Not only is the IHR featured prominently in each of these books, one of them, a work published by American Jewish Committee entitled Holocaust Denial, states, "the IHR is the spine of the international Holocaust denial movement, and, according to Leonard Zeskind, a research director of the Center for Democratic Renewal, the IHR's influence now is only a fraction of what it will be."

Another indication of our growing impact was the mention of the IHR during a broadcast in March of "60 Minutes," one of America's most widely viewed television programs. Millions were introduced to the IHR's Journal of Historical Review, when the front cover of the November-December 1993 issue was shown on the screen.

Articles from the our Journal are widely reprinted and circulated, including in translation in numerous foreign countries. Journal articles, IHR leaflets and other IHR material are being disseminated to many hundreds of thousands, if not millions of people throughout the world through the international computer network, and specifically through such systems as GEnie, CompuServe, Prodigy and the Internet.

Steadily growing numbers of scholars and educated lay persons – in the United States, throughout Europe, and in Asia, Latin America and northern Africa – support the work of the IHR. Unfortunately, although for very understandable reasons, not many of them are yet willing publicly to express this support.

Until recently, the standard operating procedure in dealing with revisionism was either to ignore the phenomenon, or stridently to dismiss revisionists as crackpots, neo-Nazis, hate-mongers, flat earth types, and so forth. Now there is widespread recognition that that approach just won't work any more.

Thus, along with growing effectiveness has come, inevitably, ever more fevered opposition from formidable enemies. As our influence grows, and as the great social-cultural struggle of the Western world intensifies, so also does the fury and desperation of our adversaries. This, too, is a sign of our growing impact.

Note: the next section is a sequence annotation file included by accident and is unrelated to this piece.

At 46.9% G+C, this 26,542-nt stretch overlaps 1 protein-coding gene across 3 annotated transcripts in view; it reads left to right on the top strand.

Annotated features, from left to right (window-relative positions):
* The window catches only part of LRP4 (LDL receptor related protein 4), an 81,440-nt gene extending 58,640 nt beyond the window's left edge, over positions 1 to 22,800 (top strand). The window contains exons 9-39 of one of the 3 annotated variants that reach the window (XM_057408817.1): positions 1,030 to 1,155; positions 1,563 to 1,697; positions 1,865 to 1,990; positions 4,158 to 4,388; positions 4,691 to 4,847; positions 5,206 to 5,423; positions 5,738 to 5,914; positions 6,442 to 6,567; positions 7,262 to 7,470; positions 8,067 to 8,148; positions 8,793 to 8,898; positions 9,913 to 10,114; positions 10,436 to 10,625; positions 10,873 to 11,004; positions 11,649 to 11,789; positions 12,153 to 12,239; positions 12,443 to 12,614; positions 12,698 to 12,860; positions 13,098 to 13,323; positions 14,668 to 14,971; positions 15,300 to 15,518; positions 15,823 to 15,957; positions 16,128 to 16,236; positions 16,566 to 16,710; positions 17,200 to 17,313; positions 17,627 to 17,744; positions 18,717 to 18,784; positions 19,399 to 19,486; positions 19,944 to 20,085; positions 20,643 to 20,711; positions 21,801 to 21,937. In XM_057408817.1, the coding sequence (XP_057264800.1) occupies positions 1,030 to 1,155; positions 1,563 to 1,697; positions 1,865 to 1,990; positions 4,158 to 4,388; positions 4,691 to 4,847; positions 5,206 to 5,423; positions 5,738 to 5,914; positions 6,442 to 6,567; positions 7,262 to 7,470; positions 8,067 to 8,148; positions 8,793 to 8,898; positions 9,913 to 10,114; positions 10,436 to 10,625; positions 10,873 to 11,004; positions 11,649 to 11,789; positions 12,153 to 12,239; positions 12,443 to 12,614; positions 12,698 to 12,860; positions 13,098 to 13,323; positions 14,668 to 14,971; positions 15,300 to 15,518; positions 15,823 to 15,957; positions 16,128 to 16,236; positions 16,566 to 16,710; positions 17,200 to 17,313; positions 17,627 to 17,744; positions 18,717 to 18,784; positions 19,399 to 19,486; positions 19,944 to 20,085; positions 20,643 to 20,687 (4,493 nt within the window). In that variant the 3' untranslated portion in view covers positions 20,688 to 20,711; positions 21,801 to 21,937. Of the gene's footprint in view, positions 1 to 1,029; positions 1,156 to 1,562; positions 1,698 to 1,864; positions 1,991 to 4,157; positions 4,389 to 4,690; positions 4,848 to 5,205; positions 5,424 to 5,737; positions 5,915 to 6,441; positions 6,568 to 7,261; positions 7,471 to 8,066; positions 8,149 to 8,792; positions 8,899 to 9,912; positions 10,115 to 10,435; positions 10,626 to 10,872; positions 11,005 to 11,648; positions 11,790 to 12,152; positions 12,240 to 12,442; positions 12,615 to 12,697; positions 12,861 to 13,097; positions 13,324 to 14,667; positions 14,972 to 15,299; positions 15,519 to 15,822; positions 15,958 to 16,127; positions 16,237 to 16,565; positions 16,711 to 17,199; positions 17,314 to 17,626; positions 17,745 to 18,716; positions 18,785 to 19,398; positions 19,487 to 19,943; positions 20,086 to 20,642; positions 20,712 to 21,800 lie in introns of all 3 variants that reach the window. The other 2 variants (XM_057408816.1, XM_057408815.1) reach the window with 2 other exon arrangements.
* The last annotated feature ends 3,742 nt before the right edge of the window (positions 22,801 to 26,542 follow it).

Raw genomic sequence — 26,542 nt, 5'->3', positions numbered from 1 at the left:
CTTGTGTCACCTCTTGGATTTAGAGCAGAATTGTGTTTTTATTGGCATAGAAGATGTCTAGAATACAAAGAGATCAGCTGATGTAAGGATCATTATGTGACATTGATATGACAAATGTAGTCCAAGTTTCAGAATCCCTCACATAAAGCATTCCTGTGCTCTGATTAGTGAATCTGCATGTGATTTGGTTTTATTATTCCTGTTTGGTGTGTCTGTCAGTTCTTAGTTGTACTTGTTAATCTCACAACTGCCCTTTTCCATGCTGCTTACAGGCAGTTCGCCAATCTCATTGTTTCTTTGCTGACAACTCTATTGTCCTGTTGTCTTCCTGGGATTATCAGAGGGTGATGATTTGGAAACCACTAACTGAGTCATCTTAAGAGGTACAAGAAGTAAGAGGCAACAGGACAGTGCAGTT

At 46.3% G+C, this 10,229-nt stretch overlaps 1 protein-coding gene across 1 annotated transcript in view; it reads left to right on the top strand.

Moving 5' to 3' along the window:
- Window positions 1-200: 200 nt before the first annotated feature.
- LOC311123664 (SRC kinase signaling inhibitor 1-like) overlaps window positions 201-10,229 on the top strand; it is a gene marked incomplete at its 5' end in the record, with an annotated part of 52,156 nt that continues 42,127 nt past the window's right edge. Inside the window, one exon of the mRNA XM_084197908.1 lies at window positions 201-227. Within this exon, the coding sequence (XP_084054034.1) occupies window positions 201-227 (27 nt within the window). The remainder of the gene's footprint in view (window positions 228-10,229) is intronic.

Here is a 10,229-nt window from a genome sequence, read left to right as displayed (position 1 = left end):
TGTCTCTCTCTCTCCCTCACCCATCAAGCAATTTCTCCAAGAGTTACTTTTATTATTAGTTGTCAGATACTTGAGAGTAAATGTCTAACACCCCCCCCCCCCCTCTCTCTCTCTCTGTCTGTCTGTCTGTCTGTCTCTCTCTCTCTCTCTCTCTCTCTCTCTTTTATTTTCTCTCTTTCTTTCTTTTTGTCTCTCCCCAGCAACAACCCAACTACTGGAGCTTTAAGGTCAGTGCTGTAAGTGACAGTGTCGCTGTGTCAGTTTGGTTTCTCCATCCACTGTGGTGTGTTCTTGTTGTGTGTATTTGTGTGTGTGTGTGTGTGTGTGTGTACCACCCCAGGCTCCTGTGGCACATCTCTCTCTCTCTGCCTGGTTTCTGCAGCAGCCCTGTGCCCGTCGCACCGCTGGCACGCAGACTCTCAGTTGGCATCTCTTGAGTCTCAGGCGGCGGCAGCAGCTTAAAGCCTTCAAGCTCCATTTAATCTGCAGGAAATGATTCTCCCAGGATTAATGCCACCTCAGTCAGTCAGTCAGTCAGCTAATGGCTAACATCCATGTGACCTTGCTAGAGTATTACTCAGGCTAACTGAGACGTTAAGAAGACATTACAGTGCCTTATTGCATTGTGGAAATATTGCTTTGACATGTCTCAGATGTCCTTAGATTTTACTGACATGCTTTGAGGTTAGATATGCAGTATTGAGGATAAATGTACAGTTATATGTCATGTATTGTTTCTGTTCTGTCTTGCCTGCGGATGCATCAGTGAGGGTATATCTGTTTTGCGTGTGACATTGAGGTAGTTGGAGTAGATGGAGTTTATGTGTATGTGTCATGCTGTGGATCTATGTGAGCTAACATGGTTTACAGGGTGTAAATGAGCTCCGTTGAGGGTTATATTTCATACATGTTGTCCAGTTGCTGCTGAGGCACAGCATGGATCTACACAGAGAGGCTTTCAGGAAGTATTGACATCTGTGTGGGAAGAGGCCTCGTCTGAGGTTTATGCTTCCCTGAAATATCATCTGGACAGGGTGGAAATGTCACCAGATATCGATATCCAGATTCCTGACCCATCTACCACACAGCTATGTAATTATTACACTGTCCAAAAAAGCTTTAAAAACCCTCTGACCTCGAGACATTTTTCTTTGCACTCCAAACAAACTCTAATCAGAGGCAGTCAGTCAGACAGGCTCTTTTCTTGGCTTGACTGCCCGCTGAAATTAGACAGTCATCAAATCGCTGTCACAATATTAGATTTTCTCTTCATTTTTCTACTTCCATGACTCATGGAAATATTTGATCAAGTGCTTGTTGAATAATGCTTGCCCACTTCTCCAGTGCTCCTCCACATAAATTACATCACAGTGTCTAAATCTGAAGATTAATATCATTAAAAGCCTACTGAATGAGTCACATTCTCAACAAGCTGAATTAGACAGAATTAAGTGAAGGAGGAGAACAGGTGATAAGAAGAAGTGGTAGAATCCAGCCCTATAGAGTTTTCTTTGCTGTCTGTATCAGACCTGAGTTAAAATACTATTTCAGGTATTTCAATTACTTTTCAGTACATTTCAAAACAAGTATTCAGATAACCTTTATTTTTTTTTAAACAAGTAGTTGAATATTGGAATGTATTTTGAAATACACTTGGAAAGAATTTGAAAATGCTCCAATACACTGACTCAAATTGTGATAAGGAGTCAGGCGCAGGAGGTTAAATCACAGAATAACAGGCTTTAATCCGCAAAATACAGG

As Robert Faurisson, David Irving and Ernst Z√ľndel – three of our speakers here this weekend – are able personally to attest, the traditional enemies of free historical inquiry have become so anxious and desperate that in some countries they have resorted to repressive and even laughably absurd laws to punish those who express dissident, revisionist views about twentieth century history.

We must be doing something right.

Inevitability of Revisionism

At the same time, the natural and inevitable process of historical revisionism continues – that is, reevaluating and reassessing the past in the light of new historical evidence, and new insights and perspectives, and through overcoming of old prejudices and hatreds.

One expression of this process came in July 1993, when – in the face of compelling evidence – Israel's Supreme Court was obliged to acquit Ukrainian-American John Demjanjuk of the hideous charge that he helped to kill hundreds of thousands of Jews at the Treblinka camp in 1942-1943.

This widely-publicized acquittal was a devastating indictment of the so-called "Office of Special Investigations," the US government agency established to track down "Nazi war criminals." In its zeal to "get" Demjanjuk, the OSI, it turned out, suppressed and threw aside – in at least one case, literally – evidence that OSI officials knew could have helped to exonerate this naturalized American citizen.